Since then, the search to find a natural substitute for titanium dioxide has become very relevant, both in laboratories, companies and even at industry fairs and events.

But what, so far, are the alternatives to titanium dioxide as a pet food bleach?

The company Mintel carried out a study that found that the launches of new products with titanium dioxide began to decrease as early as 2019, even in the candy and snack market sector, the main users of this ingredient. This began with the suspicion that, sooner rather than later, this ingredient would be banned or at least discouraged in Europe (and it was).

Titanium dioxide is used, in most cases, as a whitening and opacifying agent to achieve uniform materials that allow colors to be added or altered. Mixing different proteins, grains, and vegetables in pet food base formulations often creates an unpleasant and uneven color, resulting in color inconsistencies in the final product. The bleaching agent is used for merely aesthetic reasons, where the products are intended to be more uniform, more attractive, and, therefore, more inviting to consumption.

The truth is that, nowadays, color (and everything visual, really) is an important differentiator when making a purchase decision: color, in the case of food, is usually associated with concepts such as fresh, healthy, wholesome, poor quality, as is the case with green for vegetables, red and brown for protein, or orange for squash and sweet potatoes. For example, a 2019 study by Sensient found that brightly colored food is up to 5 times more likely to be chosen than dull brown food.

However, and despite the benefits it may provide to the superficiality of the aesthetic, the EFSA concluded that the recurrent genotoxicity problems after the ingestion of titanium dioxide particles, determined in the latest studies, are important enough to restrict its use in pet food. And, although through oral intake, the absorption of titanium dioxide particles is low, they accumulate in the body. Thus, even though the evidence of toxic effects is not yet conclusive, we can't say that titanium dioxide Titanium is a safe component, free of side effects for animal consumption.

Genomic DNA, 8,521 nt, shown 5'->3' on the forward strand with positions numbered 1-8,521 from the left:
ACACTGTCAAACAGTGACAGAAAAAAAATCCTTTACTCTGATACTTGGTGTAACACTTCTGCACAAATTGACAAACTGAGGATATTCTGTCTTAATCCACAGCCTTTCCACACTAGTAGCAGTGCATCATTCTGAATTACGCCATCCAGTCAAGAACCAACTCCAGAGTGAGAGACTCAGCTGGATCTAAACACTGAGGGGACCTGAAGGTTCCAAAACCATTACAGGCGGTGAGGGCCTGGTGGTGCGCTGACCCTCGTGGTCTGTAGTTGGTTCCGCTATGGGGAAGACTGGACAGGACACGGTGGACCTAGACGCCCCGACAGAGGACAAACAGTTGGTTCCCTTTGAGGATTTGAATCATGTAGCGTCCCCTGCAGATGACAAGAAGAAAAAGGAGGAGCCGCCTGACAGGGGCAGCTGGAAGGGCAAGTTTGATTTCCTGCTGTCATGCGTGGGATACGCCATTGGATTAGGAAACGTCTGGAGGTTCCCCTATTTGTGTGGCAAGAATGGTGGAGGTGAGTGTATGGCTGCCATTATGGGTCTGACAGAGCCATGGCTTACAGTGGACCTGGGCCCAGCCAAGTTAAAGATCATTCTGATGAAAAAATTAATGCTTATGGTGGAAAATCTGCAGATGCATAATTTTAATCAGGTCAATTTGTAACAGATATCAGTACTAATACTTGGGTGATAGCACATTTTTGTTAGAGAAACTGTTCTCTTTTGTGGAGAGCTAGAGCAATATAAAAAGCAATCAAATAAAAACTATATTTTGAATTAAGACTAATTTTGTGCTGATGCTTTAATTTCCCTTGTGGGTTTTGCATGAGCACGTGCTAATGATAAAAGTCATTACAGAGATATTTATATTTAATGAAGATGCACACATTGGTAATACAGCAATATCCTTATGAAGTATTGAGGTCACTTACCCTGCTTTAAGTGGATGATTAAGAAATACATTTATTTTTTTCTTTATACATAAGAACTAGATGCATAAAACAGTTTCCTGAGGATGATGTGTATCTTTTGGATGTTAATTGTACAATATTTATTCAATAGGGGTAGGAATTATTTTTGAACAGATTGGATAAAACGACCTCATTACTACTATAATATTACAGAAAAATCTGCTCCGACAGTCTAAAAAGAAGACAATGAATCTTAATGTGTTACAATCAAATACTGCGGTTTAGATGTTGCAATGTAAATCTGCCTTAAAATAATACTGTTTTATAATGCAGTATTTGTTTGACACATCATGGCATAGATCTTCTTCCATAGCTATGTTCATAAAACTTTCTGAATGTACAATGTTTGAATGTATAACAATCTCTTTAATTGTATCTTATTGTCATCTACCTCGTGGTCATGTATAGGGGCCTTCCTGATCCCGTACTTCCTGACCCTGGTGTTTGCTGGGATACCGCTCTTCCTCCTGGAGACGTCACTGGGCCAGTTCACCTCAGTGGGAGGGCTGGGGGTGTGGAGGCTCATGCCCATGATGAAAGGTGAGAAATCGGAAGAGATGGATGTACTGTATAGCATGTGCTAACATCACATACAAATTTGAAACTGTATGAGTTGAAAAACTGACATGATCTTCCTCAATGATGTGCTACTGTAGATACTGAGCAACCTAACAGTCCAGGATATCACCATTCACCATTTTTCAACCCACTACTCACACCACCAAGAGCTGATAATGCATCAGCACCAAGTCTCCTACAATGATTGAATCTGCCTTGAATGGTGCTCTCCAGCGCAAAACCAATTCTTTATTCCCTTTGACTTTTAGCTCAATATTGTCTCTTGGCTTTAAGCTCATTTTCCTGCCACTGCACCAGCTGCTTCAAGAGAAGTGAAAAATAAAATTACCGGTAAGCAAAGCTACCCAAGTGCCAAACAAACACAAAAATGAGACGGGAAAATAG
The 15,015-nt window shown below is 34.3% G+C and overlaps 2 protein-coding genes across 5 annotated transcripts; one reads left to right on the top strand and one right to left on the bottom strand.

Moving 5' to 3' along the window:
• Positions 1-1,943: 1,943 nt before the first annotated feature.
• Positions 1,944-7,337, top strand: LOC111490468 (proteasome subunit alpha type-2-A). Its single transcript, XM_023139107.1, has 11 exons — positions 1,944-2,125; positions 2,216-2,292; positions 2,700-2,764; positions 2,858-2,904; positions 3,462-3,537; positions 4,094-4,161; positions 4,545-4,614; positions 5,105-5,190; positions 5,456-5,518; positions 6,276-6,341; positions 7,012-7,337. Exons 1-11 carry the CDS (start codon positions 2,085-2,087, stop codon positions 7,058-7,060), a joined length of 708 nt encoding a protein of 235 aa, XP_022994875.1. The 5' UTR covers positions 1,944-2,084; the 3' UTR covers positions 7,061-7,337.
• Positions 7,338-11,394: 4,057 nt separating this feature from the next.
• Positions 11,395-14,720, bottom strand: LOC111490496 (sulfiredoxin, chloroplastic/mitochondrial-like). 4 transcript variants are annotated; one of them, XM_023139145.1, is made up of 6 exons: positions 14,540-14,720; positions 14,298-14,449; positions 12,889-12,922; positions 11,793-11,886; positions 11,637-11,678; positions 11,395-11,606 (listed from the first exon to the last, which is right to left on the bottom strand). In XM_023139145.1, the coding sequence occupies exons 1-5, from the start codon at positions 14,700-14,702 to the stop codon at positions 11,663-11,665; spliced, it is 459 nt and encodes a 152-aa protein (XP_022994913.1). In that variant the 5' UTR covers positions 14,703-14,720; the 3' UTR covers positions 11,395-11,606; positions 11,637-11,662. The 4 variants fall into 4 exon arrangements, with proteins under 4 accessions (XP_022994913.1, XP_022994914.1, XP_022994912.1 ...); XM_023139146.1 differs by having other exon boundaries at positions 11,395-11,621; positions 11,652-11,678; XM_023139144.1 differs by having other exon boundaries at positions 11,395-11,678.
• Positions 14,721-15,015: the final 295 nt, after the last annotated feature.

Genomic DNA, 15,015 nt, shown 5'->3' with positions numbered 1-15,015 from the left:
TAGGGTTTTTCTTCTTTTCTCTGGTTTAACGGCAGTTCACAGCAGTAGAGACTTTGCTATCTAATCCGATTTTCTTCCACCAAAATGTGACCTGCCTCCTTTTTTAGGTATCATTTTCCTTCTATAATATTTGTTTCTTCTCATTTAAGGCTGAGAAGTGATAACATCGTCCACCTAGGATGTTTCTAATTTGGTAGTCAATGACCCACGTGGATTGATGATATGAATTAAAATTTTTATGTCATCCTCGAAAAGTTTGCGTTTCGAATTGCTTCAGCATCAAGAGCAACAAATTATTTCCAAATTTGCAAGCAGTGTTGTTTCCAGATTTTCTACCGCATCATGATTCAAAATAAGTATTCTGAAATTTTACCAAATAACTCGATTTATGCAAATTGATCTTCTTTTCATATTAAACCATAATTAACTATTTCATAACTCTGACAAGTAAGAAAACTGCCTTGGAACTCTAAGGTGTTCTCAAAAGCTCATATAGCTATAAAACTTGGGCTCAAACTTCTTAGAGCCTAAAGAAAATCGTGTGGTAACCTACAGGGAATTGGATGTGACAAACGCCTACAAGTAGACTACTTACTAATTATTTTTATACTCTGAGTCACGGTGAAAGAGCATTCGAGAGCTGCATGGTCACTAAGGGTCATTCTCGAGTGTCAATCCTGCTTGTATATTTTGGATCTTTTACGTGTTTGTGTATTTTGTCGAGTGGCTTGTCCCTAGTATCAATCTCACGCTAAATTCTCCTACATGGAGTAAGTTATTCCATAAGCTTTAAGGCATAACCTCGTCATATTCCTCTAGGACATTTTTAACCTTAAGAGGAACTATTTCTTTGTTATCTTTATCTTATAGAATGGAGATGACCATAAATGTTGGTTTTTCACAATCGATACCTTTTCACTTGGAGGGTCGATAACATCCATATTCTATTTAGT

Alternatives to titanium dioxide

When we think of colors associated with pet food, orange, red, terracotta, and bright yellows come to mind... But none of them could exist without "the other color", the white resulting from the use of carbon dioxide titanium.

This ingredient is not limited only to the pet food industry but has been used in toothpaste formulas, sauces that must have a dairy appearance, or canned food.

 

What are the options for titanium dioxide today?

Starch-based options

The starch-based options with the biggest presence are rice or corn; they can be used as opaque agents in certain cases, such as soups and sauces to achieve a "creamy" look or to create opaque confections. Those who have tried it affirm that the effect is not the same as that achieved with titanium dioxide, but it is similar.

Rice starch

Another alternative is rice starch. Its pros: it is cheap and achieves a similar effect. Cons: It can retain more moisture and thicken, making it useless for working in large quantities. Those who produce and promote it claim that it is especially suitable for smooth, white, and shiny finishes (because of its small particles).

Small grain native cereal starch

Native wheat starch is another option to deal with the new regulations. It is an alternative that achieves the same effects as titanium dioxide, while it's a natural and renewable raw material. This type of starch is dispersible, fluid, with a neutral flavor, and digestible. Each starch granule is less than 10 μm, so it includes ten-more-time particles than conventional corn or wheat starch in the same volume.

Calcium carbonate

Calcium carbonate is a natural, bright white, microcrystalline mineral. In addition to its whitening properties, it provides calcium and strengthens the bone system. However, in specific cases, calcium carbonate can affect the consistency and texture of the final product. Also, its use with pHs below around 3.0 is not advised. Another drawback is that its particle size is much larger than titanium dioxide, and its chemical structure makes it less effective at reflecting light.

Although not the same as titanium dioxide, it is a successful choice for uses as a white coating on candies and a clouding agent in sauces and soups. Calcium carbonate is allowed as a food colorant in the EU, US, Australia, and New Zealand.

 

Conclusion

While the ban on titanium dioxide only relates to Europe, for now, all markets need to start researching and looking for alternatives to a product that is discouraged due to potentially significant side effects.

Thus, if we add to this the growing demand from customers and consumers to have more natural ingredients in their pet food, the popularity of new ingredients such as rice starch, for example, will only grow. Other suppliers are already encouraged to combine starches with minerals to optimize the functionality of this component.

According to Commission Regulation (EU), 2022/63, foods and beverages containing titanium dioxide can be marketed until August 7, 2022, and can remain on the market until their expiration date. After August 7, the additive will no longer be allowed in EU food manufacturing or imports to the European market.

Considering the market news, there is no doubt that, in Latin America, we must start moving towards a pet food industry free of titanium dioxide and look for alternatives that are just as profitable and effective, but safer and more natural.

 

Source: All Pet Food

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